A lot of defects can be effectively visualized and corrected in the frequency domain.
This gallery explores a couple of them.
In all examples the image on the left is spatial domain image and the image on
the right is the magnitude of its Fourier Transform. They were obtained using the
Save Image & Transform command. More noisy images can be found
and their corresponding corrected versions in the
Coherent Noise causes periodically repeating defects in the image. This can be
caused by electrical equipment interfering with the camera sensors. These photographs
were captured by Lansat 7
ETM+ . More information can be found on Landsat's page on
Coherent Noise . Similar images can be found using
Earth Explorer and selecting the L7 ETM+ SLC-off data set.
The image exhibits a grid of black dots littered over majority of its area.
The noise is manifested into the frequency domain by extra(except the centre) sharp peaks in the
The stray peaks have been eliminated by zeroing them out. The recurring grid
of black dots in the image is visibly reduced.
The image exhibits a similar defect as the last image. Notice the similarity
in the placement of peaks in the frequency domain. This points towards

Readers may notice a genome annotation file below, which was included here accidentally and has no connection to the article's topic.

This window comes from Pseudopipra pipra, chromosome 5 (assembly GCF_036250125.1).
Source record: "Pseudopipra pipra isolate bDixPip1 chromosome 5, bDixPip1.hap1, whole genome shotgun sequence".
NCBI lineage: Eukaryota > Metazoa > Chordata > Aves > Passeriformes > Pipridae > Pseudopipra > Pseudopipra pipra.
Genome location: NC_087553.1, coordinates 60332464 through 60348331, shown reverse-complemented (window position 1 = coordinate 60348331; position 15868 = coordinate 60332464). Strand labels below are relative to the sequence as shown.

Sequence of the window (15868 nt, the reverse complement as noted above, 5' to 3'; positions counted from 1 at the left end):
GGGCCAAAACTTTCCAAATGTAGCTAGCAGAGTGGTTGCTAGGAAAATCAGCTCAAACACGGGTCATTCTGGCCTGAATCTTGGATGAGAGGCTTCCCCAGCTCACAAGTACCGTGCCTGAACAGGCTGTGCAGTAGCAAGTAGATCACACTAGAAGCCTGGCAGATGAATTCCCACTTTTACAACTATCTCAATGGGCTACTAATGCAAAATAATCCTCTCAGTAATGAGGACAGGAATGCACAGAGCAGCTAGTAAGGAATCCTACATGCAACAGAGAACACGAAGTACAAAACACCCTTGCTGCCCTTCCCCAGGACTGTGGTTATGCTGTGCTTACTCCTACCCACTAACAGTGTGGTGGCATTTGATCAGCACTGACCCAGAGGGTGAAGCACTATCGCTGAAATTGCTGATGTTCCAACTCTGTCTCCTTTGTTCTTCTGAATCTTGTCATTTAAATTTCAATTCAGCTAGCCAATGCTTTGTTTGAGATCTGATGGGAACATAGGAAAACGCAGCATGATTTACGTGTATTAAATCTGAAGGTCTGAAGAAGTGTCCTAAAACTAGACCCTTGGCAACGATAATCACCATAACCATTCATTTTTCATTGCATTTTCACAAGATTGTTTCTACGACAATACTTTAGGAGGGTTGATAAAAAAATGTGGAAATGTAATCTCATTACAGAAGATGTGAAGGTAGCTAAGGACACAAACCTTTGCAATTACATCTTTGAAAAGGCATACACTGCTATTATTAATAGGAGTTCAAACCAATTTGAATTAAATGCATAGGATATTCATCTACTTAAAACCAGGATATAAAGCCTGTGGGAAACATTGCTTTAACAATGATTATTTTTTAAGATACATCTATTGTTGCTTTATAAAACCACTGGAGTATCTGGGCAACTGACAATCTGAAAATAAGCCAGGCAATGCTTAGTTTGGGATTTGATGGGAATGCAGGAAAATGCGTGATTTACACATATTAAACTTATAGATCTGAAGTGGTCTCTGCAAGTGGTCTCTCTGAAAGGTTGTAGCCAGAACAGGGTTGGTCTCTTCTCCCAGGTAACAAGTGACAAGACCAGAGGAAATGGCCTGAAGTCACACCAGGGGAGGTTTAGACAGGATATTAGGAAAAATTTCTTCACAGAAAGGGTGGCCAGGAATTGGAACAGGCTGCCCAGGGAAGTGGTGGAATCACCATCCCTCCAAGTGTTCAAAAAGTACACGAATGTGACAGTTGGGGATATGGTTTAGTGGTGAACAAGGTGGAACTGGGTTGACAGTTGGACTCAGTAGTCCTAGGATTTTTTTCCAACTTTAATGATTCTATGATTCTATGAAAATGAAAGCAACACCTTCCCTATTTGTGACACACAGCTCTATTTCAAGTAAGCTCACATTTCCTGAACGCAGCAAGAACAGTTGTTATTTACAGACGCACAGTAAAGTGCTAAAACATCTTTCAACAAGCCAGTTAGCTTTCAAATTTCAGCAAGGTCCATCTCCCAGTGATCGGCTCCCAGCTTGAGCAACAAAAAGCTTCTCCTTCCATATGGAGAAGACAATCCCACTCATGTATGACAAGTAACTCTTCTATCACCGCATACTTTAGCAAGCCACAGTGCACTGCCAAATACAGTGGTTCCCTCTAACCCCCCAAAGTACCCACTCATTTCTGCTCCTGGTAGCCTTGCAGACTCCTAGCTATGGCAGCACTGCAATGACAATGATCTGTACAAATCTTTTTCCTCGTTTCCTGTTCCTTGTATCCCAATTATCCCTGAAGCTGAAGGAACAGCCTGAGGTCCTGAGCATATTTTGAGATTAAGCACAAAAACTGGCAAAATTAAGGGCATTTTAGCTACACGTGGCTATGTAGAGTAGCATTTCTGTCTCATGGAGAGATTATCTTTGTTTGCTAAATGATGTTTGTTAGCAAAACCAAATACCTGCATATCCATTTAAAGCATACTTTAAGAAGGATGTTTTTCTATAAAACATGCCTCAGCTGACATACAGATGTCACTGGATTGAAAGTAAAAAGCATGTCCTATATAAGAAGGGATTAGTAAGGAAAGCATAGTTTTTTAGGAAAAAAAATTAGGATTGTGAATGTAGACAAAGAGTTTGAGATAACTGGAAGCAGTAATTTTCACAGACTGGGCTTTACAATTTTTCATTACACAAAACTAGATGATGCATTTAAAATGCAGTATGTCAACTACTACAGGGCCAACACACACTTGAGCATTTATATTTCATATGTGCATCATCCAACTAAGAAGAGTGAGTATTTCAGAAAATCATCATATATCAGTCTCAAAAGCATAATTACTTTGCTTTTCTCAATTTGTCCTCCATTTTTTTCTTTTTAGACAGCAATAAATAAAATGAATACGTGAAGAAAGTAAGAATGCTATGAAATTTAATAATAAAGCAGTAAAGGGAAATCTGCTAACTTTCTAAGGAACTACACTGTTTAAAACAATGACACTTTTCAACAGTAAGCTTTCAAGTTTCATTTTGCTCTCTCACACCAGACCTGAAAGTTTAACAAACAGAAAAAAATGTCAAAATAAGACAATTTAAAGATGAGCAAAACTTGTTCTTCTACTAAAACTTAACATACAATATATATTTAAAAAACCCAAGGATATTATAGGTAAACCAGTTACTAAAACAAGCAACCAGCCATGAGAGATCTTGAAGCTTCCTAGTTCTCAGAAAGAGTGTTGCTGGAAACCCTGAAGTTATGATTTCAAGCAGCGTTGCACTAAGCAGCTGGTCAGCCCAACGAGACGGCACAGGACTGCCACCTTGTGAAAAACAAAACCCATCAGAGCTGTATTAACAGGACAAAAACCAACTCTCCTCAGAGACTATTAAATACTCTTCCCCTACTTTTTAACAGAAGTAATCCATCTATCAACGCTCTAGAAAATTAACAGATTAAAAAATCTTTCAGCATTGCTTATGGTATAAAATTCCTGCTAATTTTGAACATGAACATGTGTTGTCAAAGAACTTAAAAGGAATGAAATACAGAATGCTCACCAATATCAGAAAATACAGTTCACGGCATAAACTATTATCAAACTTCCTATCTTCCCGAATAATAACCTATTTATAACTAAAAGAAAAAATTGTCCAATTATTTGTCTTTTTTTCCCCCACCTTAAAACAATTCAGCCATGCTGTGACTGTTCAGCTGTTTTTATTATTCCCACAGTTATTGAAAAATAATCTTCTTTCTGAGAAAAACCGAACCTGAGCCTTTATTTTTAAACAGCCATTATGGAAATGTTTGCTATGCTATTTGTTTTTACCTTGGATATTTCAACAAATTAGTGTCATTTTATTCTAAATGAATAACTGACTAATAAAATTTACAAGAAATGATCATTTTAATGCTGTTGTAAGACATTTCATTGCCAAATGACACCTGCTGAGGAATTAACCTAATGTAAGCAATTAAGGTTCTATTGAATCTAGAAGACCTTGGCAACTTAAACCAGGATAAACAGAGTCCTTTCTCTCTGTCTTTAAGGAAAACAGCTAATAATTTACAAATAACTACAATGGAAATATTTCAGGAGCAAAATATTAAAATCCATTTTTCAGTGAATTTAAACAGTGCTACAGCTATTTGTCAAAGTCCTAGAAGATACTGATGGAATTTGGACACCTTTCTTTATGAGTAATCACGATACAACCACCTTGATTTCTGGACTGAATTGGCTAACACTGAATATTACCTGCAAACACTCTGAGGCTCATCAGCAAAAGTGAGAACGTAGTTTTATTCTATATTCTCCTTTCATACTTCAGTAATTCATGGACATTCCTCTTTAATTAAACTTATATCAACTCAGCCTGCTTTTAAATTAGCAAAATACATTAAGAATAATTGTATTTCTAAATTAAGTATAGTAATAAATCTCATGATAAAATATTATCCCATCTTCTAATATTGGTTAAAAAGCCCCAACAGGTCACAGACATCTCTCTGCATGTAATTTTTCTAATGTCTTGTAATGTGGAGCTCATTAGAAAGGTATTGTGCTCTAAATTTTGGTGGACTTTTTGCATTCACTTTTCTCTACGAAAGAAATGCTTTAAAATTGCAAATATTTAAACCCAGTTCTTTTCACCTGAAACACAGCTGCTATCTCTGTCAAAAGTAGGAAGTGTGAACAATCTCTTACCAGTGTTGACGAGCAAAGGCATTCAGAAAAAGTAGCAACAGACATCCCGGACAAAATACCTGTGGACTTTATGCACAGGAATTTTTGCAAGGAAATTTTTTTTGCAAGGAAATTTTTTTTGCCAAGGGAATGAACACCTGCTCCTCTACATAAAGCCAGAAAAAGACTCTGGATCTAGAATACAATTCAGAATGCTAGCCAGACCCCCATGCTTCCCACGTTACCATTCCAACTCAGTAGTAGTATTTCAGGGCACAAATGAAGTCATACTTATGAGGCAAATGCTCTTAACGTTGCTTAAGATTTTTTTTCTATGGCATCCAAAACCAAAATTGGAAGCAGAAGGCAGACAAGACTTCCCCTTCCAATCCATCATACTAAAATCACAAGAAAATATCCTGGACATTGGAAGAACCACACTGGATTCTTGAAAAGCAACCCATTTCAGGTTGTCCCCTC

the same source contributing to noise in both the images.
Image corrected by zeroing out stray peaks.
are observed in a variety of places, one of them is on printed media. It is usually
the result of halftone screens of insufficient density used during printing.
The following 2 examples, attempt to correct Moiré patterns seen in scanned photographs.
The Moiré pattern on the image is clearly visible. The corresponding artifacts
on the frequency domain image are the peaks observed in a circle around
Zeroing out the peaks visibly reduces the Moiré pattern. This could also
be achieved with a band reject filter.
The Moiré pattern is evident on the face of the cartoon. Since the image
was scanned from the same magazine as the last one, the position of peaks
in the frequncy domain is similar
Correction is done in a similar manner as the last image.